Your Whole Life on a Postage Stamp

Introduction

SanDisk have just created an SD card with 512 GB of memory, and it is expected that 2 TB will be achieved from the format. As someone who also has over 1TB in both my Microsoft OneDrive and Dropbox, but only 8GB on my university account, it seems that my corporate storage systems are not keeping up with the latest trend in the scale-up in cloud-based storage. It should be remember that security in the Cloud is not really an issue, as it is possible to storage into a cloud-based data bucket, and encrypt the data. So as data storage capacity has increased 1000-fold over the last 10 years, my corporate storage has increased by a factor of eight.

Intel created the first DRAM (dynamic random-access memory) chip in 1971. It was named the 1103 and could hold 1kB of data. DRAM chips are made up of small capacitors which are charged up with electrical charge (for a binary 1), or discharged (for a binary 0). As they use the charging up and discharging of capacitors, they tended to be slower than the static version – SRAM (dynamic random-access memory), which toggle the state of a pair of transistors. A SRAM needs a larger space than DRAM, DRAM has often been used to create larger memory storage chips than the equivalent SRAM ones. Both SRAM and DRAM lose their contents when the power is taken away (volatile memory), so storage systems use nonvolatile memory to preserve the data when the power is taken away.

Life on a postage stamp

The IBM PC, released in 1981, only had around 1MB of memory and a 30MB hard disk. Now we are looking at 2TB on a card the size of a postage stamp (where the area is mainly taken up with the physical layout of the card and connector). One of the key growth areas of computing is likely to be in-memory computing, where it is possible to store all the data you need locally on memory, and have no real need for connections to the Internet. With a 2TB data storage, you could probably hold all the data you are ever going to need.

So let’s look at Bob’s footprint over his 80 years on the planet:

  • Email. Bob sends 300 emails a day, and receives 400, each have 1000 characters (1B), so that’s 700KB each day, and 255MB a year. Then over 80 years this generates 20GB of emails. Footprint: 0.1%.
  • Photos. I take five photos every day, each are 1.5MB. This 547MB each year, and over 80 years it creates 43GB. Footprint: 2.15%.
  • Documents. Bob creates 10 documents each day, with an average of 1MB for document, which creates 3.6GB over a year, and 292GB over 80 years. Footprint: 14.6%.
  • Bob loves Wikipedia, which takes around 10GB of space, and this would take Footprint: 0.05%.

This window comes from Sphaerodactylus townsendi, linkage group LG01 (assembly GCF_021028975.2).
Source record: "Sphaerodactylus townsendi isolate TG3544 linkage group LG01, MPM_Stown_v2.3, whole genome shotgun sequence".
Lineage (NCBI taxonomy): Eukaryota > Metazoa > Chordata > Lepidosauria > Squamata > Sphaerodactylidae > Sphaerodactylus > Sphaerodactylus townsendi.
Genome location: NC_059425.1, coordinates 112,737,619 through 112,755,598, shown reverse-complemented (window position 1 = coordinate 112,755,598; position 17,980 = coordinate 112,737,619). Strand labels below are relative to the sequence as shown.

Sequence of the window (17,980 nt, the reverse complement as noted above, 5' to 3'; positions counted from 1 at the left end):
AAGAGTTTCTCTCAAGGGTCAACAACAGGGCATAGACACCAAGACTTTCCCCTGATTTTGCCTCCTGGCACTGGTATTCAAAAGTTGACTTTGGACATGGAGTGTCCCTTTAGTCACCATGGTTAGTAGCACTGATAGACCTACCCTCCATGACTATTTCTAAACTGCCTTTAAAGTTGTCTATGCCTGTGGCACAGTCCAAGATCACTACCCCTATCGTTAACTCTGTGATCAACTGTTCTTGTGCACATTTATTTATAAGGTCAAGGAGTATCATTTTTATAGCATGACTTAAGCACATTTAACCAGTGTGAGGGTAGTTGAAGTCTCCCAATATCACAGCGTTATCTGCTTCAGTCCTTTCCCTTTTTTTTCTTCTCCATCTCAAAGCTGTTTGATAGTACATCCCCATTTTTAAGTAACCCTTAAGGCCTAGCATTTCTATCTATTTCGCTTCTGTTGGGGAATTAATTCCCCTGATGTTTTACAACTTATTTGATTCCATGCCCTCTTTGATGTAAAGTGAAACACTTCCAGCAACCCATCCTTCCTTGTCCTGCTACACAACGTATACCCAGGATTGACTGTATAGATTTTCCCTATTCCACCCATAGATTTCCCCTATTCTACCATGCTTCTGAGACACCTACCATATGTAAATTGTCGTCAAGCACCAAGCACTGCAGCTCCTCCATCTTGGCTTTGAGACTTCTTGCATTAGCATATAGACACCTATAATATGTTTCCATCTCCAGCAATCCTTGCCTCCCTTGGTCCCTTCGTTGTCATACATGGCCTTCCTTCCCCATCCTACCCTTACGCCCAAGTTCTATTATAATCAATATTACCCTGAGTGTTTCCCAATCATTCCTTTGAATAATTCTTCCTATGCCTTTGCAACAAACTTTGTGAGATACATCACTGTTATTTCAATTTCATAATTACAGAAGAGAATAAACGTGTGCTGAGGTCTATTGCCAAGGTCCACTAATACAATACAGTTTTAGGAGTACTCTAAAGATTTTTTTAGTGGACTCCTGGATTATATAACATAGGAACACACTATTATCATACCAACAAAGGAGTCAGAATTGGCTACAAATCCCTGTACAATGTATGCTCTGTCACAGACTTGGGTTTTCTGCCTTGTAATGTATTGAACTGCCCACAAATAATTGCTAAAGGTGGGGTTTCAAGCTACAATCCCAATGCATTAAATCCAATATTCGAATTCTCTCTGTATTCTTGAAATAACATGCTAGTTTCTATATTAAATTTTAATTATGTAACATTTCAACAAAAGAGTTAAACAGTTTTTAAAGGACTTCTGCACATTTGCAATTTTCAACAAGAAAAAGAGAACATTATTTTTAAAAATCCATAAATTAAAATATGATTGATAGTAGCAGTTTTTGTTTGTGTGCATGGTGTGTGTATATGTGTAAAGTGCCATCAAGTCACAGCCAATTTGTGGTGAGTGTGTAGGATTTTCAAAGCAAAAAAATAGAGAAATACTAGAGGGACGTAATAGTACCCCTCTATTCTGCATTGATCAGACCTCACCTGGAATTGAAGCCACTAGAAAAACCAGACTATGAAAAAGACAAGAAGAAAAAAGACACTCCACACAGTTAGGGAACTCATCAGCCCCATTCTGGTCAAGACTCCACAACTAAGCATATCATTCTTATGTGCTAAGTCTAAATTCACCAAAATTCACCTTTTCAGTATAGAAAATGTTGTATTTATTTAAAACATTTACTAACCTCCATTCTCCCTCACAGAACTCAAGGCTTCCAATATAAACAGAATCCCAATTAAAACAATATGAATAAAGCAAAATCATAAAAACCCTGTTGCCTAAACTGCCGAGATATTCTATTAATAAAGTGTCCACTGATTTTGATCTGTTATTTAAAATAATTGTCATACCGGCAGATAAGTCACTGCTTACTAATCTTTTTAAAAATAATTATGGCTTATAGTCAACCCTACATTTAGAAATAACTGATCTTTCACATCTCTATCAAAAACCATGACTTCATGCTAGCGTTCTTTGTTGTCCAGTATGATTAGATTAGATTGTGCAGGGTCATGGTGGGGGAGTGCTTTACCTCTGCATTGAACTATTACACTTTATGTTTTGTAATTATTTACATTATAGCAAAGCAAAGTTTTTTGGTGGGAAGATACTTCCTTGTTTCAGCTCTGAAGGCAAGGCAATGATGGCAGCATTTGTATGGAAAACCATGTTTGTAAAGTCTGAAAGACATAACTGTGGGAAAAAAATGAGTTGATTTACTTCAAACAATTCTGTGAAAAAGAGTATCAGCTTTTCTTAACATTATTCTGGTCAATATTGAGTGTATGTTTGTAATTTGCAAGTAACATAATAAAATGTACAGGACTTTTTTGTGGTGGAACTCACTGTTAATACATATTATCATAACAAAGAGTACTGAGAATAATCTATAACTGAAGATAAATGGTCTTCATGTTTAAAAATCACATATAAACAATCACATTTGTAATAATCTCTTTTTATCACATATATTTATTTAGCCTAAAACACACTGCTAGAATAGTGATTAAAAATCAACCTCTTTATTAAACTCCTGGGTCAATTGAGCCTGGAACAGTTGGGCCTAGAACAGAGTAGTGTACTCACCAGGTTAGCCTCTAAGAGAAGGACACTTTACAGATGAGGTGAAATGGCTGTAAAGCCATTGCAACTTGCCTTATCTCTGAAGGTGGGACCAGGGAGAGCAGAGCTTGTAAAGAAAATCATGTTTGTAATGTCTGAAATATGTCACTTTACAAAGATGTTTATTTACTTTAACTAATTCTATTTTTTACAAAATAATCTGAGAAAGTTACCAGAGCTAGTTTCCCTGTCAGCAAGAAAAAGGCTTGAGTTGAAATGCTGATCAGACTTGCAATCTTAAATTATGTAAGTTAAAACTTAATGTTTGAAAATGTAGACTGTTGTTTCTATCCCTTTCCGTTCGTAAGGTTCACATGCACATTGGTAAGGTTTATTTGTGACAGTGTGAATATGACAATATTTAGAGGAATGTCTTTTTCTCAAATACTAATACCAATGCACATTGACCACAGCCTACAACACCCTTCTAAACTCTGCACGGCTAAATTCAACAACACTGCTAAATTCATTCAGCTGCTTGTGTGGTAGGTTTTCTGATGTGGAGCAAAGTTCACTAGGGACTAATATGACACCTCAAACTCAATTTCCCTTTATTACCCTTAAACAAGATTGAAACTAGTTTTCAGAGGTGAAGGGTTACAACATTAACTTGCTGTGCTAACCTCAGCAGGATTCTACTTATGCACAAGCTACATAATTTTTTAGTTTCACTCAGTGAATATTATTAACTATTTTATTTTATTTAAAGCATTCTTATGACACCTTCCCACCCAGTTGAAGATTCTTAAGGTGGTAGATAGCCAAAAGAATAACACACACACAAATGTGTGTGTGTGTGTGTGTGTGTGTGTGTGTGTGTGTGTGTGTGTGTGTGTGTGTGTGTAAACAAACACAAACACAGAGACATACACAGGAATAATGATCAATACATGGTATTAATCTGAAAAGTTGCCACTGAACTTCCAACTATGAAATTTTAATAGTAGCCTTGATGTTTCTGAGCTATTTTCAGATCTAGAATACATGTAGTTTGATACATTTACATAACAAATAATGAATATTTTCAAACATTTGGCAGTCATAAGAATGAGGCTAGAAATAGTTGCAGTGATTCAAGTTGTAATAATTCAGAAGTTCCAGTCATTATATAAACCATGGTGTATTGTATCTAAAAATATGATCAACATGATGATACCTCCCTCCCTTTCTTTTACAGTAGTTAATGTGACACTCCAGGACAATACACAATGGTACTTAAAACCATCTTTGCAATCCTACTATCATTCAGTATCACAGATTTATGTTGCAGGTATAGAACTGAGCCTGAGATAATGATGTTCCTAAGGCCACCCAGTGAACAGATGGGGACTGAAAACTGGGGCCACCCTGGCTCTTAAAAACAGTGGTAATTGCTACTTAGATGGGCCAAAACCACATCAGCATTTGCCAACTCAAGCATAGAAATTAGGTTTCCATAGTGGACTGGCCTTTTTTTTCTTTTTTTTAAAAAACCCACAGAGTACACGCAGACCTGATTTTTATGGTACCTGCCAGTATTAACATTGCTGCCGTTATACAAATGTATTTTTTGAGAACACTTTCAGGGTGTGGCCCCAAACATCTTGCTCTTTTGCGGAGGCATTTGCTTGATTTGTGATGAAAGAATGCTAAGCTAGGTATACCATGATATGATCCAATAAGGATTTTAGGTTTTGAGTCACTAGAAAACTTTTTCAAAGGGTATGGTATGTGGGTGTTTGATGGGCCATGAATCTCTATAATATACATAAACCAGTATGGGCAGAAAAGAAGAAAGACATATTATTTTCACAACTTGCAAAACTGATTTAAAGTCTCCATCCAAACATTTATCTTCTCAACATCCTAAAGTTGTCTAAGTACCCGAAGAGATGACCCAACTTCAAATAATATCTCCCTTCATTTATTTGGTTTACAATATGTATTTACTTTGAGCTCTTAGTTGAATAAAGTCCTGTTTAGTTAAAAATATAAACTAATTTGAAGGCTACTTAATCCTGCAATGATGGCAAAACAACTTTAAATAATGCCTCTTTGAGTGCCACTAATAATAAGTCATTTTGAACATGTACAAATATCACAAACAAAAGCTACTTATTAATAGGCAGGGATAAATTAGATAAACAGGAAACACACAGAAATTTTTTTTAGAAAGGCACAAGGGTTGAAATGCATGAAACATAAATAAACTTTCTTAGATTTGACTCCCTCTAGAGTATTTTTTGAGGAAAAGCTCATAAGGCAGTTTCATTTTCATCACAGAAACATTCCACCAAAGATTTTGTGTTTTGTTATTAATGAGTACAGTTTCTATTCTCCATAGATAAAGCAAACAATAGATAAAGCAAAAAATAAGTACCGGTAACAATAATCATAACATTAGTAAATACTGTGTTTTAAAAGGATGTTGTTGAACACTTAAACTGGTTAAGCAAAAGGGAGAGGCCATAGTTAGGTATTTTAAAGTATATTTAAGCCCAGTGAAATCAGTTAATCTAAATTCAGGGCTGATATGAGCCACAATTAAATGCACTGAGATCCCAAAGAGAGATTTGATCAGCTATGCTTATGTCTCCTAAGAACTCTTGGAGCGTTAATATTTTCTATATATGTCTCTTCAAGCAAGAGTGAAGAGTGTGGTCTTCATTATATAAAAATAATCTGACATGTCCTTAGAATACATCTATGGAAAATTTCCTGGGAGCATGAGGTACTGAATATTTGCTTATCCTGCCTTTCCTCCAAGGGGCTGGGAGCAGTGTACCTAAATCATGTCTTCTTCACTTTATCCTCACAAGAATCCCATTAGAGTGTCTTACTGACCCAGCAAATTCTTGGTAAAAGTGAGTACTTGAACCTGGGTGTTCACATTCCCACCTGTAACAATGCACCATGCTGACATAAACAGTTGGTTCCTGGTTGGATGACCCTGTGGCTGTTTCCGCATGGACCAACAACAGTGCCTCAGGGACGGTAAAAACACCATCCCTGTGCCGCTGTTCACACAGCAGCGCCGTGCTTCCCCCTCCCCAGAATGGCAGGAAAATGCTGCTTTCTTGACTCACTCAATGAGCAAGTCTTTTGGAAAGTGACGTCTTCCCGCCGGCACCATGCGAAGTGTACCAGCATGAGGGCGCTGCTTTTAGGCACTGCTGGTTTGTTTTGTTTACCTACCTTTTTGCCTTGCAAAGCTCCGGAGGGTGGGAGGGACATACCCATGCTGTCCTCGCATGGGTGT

• Social media. Bob wants to save ever post that he has made to Facebook, Twitter, and other social media sites. This is an average 30MB of data each day. This gives 10.9GB of data each year, and 876GB of data over 80 years. Footprint: 43.8%.
  • Video. Bob takes a 5 videos each week, with a size of 100MB. That’s 5.2GB each year, and 416GB for 80 years. Footprint: 20.8%.

So that is 81% of the SD card used and we have stored the whole of Bob’s life … every email, photo, media post … in fact everything on the size of a postage stage.

Why don’t corporate systems keep up with the Cloud?

Corporations are still struggling with the Cloud, and knowing how they should use public and private cloud, and how to create a single entity which keeps some things locally, but can burst into public cloud spaces (Figure 1). The problems with the scalability have continually been around performance, resilience, and security.

  • Security. Security can be solved by creating an encryption layer for all the data which leaves the corporate infrastructure and is then stored in a public cloud.
  • Resilience. With resilience, the main cloud providers such as Amazon AWS and Microsoft Azure have shown a near 100% up-time over the past few years, with very few problem with outages. The last major outage for Amazon Web Services (AWS) happened in August 2013 for nearly an hour and was due to issues in their North Virginia datacenter. It mainly affected Amazon.com, but it’s effect on many companies who had built their own business in the Cloud, such as Vine and Instagram.It is estimated that Amazon lost as much as $1,100 in net sales per second (to put into context a five-minute outage in August 2013 cost Google $545,000).
  • Performance. Performance has always been an issue, especially where network connections are slow, or become busy over certain time periods. This as an issue is reducing as high-speed network connections provide fast response rates, especially where the content is placed at the edge of the public cloud.

Slide3Figure 1: Public, private and hybrid clouds

Conclusions

Corporations are playing catch-up with the Cloud, and many are in the process of understanding how they can create a single Cloud infastructure, which is integrates their private cloud infastructure with a public one. In order to do this effectively they need to understand issues around security, performance and resiliance. When this is done, then perhaps I can get more than 8GB for my storage.

We now have the opportunity to store all the data that we need in-memory, and have no need to store in remote databases. Increasing applications may store all the data they need in-memory, and avoid fetching is from relatively slow network connections.

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